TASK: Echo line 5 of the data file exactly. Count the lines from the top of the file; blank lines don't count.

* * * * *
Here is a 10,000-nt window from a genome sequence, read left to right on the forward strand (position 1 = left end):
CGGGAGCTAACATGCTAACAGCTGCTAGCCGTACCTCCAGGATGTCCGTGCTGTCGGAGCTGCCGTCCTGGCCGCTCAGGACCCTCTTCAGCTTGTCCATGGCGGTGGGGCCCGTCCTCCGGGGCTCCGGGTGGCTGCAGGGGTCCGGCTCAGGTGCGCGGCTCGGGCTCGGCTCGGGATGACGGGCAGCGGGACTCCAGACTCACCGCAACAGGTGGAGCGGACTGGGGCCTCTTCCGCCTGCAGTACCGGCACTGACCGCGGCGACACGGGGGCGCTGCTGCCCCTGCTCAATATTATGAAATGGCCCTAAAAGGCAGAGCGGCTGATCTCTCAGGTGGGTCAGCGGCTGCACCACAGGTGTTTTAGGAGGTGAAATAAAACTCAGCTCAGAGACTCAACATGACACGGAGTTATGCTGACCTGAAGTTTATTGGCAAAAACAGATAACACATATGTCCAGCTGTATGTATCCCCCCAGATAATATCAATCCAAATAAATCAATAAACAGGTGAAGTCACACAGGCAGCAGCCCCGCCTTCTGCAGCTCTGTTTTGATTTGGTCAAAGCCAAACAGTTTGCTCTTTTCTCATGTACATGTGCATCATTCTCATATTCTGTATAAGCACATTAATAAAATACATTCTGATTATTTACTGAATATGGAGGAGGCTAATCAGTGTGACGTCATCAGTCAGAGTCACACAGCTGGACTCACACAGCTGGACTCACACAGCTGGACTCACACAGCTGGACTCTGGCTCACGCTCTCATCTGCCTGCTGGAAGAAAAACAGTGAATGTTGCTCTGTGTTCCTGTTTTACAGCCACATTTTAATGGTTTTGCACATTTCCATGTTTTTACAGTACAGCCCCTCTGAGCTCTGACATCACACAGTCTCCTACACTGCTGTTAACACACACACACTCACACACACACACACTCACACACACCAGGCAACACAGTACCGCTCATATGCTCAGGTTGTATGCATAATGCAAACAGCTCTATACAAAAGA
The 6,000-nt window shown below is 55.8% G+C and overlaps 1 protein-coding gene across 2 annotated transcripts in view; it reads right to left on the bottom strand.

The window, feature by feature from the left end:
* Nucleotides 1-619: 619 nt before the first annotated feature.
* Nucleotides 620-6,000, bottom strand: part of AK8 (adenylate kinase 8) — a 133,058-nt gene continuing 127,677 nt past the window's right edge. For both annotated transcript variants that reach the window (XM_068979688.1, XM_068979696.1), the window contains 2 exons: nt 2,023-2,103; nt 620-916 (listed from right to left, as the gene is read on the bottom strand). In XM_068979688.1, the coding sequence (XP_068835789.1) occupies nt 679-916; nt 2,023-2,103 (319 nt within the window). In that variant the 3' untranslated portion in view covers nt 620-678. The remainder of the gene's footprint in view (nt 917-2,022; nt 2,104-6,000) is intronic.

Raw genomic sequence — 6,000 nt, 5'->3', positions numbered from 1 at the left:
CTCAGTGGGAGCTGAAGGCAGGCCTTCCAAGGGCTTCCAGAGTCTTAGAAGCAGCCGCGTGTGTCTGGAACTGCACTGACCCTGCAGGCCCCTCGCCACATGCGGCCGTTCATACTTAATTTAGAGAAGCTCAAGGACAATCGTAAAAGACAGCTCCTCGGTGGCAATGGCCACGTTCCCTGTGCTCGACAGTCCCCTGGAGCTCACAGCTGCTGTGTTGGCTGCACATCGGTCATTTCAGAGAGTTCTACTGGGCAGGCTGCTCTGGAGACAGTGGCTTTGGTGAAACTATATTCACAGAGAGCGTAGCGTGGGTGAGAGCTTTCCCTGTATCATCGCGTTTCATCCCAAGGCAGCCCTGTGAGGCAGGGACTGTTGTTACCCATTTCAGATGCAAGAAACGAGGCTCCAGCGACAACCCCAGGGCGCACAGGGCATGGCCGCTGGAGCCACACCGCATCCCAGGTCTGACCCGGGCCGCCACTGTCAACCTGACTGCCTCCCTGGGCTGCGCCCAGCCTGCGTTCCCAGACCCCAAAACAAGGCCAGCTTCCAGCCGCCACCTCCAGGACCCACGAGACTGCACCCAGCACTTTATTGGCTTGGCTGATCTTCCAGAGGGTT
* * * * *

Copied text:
* Nucleotides 1-619: 619 nt before the first annotated feature.